If you take anything away from my blogging about reviews, it should be to review books and leave them high marks. Granted, not every book is the best—and some truly deserve low reviews, but there’s a lot of room in between.
One of the primary problems with the Amazon 1-5 star rating/review system is that it’s highly subjective—but not just as a matter of opinions about writing and stories… but also about the review system itself. If you read a perfectly average book with no major problems, and you enjoyed the story line, but it’s not changing cracking your all-time top ten novel list, it should be a three star rating, right?
Wrong. It should be five stars.
People tend to set up their reviews based on a system of product comparison, but a 5 star review does not have to be the best book you ever read; neither does it have to be perfect (lots of books have the occasional error in the minutia). A 5-star book doesn’t even have to be better than the last book you read. Three is not the middle, and in fact a three star review shows up as a “critical review” under the Amazon system… i.e. you thought the book was bad.
Here is what each of those star ratings mean:
5: you enjoyed this book in the way that it was meant (has the expected tropes, themes, etc.)
4: you generally liked the book but you have at least one major issue with the book and it detracted from your enjoyment (lots of repetition in the writing, a major plot hole, far too many typos, etc.)
3: a novel you neither liked nor disliked—you didn’t care if you finished it or not. You might read it if you were stuck on a desert island and this was all you had… then again, you might use it for TP instead. Because some advertisers and listing services don’t allow 3-star books, consider leaving no review out of apathy and sympathy. This review hurts an author’s rating.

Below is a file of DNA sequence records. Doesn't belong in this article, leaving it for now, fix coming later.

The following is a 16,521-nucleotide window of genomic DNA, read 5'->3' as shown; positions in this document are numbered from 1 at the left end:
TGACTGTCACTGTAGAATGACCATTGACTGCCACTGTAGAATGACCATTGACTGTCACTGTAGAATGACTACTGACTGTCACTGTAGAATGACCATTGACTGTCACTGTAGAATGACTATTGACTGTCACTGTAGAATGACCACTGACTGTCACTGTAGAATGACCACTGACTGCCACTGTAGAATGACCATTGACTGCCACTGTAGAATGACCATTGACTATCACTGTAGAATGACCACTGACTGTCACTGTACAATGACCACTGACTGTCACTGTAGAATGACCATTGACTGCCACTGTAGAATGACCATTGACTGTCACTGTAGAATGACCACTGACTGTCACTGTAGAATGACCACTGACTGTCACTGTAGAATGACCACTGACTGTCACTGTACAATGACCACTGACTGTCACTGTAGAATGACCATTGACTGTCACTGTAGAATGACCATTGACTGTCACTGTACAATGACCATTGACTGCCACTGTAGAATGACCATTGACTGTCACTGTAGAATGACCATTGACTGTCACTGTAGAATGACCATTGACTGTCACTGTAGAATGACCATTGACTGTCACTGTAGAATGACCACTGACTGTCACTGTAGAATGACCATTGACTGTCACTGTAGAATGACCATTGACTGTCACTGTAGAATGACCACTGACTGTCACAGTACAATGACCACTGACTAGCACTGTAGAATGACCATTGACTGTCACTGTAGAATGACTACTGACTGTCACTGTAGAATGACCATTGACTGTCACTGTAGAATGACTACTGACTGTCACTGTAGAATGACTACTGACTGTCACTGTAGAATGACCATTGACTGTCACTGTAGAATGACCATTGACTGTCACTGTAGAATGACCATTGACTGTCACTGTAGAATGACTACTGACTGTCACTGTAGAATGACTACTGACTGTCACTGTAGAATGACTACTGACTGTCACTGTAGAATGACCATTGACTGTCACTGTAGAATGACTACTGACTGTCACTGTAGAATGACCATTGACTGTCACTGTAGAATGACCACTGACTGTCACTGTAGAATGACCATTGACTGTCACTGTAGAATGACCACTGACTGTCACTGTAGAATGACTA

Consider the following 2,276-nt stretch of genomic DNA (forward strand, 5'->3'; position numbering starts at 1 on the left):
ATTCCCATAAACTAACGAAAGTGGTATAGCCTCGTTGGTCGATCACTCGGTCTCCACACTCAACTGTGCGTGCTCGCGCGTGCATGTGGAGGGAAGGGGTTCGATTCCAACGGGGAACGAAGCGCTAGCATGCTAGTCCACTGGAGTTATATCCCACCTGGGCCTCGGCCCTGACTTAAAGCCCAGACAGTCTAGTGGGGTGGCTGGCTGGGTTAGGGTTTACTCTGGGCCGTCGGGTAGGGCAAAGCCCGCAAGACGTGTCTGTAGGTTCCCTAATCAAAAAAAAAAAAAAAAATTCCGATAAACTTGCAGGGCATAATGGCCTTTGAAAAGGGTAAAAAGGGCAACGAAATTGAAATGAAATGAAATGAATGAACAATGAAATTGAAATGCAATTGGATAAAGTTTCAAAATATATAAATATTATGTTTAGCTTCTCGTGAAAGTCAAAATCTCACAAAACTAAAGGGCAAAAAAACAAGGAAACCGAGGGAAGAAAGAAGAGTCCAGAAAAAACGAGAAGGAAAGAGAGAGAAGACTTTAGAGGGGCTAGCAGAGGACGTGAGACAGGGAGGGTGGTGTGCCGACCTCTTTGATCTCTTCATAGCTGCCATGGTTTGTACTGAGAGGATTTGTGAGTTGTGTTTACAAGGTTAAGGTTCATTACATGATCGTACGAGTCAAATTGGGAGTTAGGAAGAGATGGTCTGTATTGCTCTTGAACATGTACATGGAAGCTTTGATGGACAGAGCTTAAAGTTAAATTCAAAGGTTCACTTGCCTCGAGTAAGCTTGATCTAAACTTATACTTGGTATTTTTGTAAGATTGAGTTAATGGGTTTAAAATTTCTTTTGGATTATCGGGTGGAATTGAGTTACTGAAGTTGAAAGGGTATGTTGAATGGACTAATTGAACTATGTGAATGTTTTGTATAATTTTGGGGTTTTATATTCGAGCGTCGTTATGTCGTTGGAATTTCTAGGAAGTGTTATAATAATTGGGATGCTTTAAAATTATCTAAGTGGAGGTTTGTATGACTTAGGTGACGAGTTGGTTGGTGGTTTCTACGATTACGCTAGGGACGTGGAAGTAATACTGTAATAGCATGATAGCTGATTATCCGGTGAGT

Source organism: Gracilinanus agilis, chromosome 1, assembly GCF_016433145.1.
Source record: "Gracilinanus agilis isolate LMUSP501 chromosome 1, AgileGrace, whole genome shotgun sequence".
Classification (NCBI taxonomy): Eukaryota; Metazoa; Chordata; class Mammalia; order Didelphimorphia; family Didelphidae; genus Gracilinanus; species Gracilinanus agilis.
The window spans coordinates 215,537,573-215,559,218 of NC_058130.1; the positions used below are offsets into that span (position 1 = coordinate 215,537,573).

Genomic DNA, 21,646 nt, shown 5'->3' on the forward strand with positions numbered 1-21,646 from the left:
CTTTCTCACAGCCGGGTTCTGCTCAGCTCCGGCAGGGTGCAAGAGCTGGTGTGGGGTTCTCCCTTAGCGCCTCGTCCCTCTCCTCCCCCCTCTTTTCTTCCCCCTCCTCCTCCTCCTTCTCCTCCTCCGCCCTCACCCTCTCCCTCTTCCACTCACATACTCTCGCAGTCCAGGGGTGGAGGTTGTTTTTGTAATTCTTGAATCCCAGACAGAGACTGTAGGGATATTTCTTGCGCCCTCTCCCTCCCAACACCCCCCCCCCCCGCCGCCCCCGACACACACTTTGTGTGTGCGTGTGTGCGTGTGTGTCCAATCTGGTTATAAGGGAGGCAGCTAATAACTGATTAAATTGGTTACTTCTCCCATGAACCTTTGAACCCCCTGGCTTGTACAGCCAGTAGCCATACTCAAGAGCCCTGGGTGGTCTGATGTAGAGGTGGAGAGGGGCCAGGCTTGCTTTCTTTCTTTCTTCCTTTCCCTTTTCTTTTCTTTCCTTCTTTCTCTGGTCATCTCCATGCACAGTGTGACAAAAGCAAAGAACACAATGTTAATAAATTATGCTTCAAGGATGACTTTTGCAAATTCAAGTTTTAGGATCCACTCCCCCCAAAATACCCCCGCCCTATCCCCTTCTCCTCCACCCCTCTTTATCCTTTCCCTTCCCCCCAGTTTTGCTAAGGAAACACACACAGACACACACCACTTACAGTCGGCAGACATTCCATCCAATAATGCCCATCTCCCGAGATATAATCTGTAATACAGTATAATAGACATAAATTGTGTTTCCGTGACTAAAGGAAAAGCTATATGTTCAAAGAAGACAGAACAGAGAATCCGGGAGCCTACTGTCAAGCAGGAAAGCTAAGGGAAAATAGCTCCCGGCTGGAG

2: the novel is plagued by multiple, serious issues and you want to prevent others from suffering in an attempt to read this book. There are typos on practically each page (lack of editing,) serious inconsistencies, or a glaring lack of research. There was a plot, characters, and setting, but you didn’t really enjoy it.
1: a colossal failure. You hate this book so much that it keeps you up at night—there was no plot. Don’t leave a 1 star review unless you truly feel the author should never write again—this is not the appropriate review to leave if you bought a romance that you thought was a “Clean Christian romance” from the cover/title but it actually turned out to be an Amish bodice ripper.
Perhaps the best blog I’ve read on this topic (which I obviously borrowed some thoughts from) come from https://teylarachelbranton.com/reviews-what-those-stars-mean-to-authors/ (her list of Dos and Don’ts for reviewing is highly recommended).
Teyla Branton frames it in the context of a school report card: 5 stars is a B+ to A, 4 stars is a C+ to B, 3 stars is a C or C-, 2 stars is a D or D-, and 1 is an F.
On that report card theme, imagine you believe in a literal divine creation narrative from the Judeo Christian perspective (that God created the earth and everything on it in six days and that evolution doesn’t exist.) You’re also in high school and take a chapter test on Darwinian evolution. You can score 100% on the test despite having vastly different beliefs than those in a textbook. That’s kind of how this system is supposed to work: you can give 5 stars even if the book wasn’t your cup of tea. However, if the book was presented as a fantasy novel but turns out to be a literary novel about a man who thinks he is a wizard dealing with life in a mental institution, it would be a 4 star novel unless it clearly states it’s about a man with mental illness. “Does the book share the story it sets out to tell?”